Upon the death of their father, three adult siblings argue over how to dispose of the house-sized aviary he built. Dad believed birds housed people’s souls; his children are unconvinced. Ed (the excellent Jason Butler Harner) wants to see the aviary crumble. Absent Bobby—represented by his overwrought wife, Jane (Joanna P. Adler)—proposes selling the land as a building site. Adele (Lisa Steindler) wishes to consecrate the space as a church for her messianic friend, Olivia (Alice Ripley, out of her depths). Olivia operates, via soapbox and pamphlets, the Church of the Fifth Day—that’s the one on which God created the birds of the air. Olivia preaches the gospel of lark and loon: “Oh sweet and oh and on great wings and small and all and all across the blue, blue sky. This is where we live now, they call. This is where we live!”

Even in the case of Olivia’s high-flown rhetoric, larded with internal rhymes, Bock keeps the language simple, monosyllabic. He doesn’t economize—he’s too prolix and sensuous for that—but he ensures that the deeply felt doesn’t spill over into the florid. He trusts to the actors to find the particular cadence in the quotidian. And, under Kent Nicholson’s direction, they mostly do. When Tom (Matthew Montelongo), an affable hockey player, suffers Ed’s romantic refusal, he says, “OK, sure, sure, sure. Sure. OK. That’s too bad. I. You’re sure. That’s too bad. That’s.” In Montelongo’s mouth, the repetitions and cracked rhythms are heartrending.

It’s Tom who articulates the title and structure of the piece. The five flights relate to the five-act structure of Russian ballet or an NHL game—Tom argues they’re essentially the same. First comes narrative, then a vision, then mad scenes, then the conclusion, and last, a little dance. The play certainly has some of the ballet’s dreaminess and some of its hermetic quality. The words—so lustrous and so particular—set the characters at some remove. But Bock wants the best for them—even tightly wound Jane—and the little dance he leaves them with offers no small solace. Like Shelley’s famous skylark, Bock has indeed a blithe spirit.

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Lord of the Lolitas

Long live the mystic loners. Among them, Emily Dickinson and Henry Darger—two death-obsessed American homebodies, reclusive geniuses whose work was discovered posthumously. One wrote a “letter to the world”—1775 poems—from her bedroom in Amherst, Massachusetts. The other summoned a universe from his room in Chicago. Both were conjurers. The former of an inexhaustibly complex world of inner emotions. The latter of a visionary realm torn apart by inexplicable forces.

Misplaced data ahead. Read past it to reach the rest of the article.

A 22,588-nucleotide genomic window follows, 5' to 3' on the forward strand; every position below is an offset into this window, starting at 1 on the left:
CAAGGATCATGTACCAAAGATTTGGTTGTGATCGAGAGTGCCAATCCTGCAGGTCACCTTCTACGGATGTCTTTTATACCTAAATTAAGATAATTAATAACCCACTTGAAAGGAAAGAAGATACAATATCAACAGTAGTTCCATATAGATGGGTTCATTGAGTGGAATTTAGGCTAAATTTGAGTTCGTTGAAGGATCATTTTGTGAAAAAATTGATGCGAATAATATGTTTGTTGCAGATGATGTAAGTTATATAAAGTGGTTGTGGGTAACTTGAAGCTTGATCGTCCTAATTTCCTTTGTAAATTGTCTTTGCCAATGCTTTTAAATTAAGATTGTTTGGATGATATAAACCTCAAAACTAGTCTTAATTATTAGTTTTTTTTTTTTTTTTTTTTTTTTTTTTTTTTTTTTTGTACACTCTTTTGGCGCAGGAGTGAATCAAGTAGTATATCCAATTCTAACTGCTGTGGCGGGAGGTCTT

Privately, without anyone knowing it—between jobs and visits to church—from 1913, when he was 19, until 1972, the year before he died, Darger wrote and illustrated the immense, all-encompassing, and all-but-unread Story of the Vivian Girls, in What Is Known as the Realms of the Unreal, of the Glandeco-Angelinian War Storm, Caused by the Child Slave Rebellion. This 15,000-page tome, or hallucination, amounts to Darger’s “potboiler to the world”—a kind of Mahabharata, Uncle Tom’s Cabin, Grimm’s Fairy Tales, and Wizard of Oz all rolled into one. This melodramatic epic is a hybrid western, nursery rhyme, military handbook, and holy-war story.

While Darger’s drawings are simply breathtaking, his narrative, as captivating as it is, is hard to track. As with Rabelais, hyperbole is the rule; logic goes out the window; fantastic things occur continuously. Suffice to say, Darger’s 59-year fever dream unfolds on a planet 1000 times larger than Earth and populated by “hundreds of thrillions” of people. Nations include Angelinia, Abbieannia, Creetoria, and Glandelinia. The good guys, or gals, are the sweet Vivian Girls; the bad guys are Glandelinians, who are predatory adults. There are little lasses with penises (Blengins), who protect the Vivians, and assorted fabulous dragons. Destruction reigns; millions die; multitudes are taken into captivity, or are subsequently freed. It’s the Civil War by way of the Big Rock Candy Mountain. Everything comes out OK in the end, but, again, don’t look to Darger for coherence. Look to him to be dazzled.

Currently, 26 of Darger’s drawings are on view, many of them encased in a weird, cross-shaped display unit that has been wedged onto the second floor of the American Folk Art Museum’s new home on West 53rd Street. So ravishing are the drawings—most of which are two-sided, some as long as nine feet—that we can almost forgive the building’s mannered brutalist exterior, which looks like a crushed Kleenex box or the suburban temple I attended as a kid. The inside is better, but cramped. Nevertheless, this is an excellent occasion to fall under Darger’s spell, consider his strengths, and reflect on some of his weaknesses.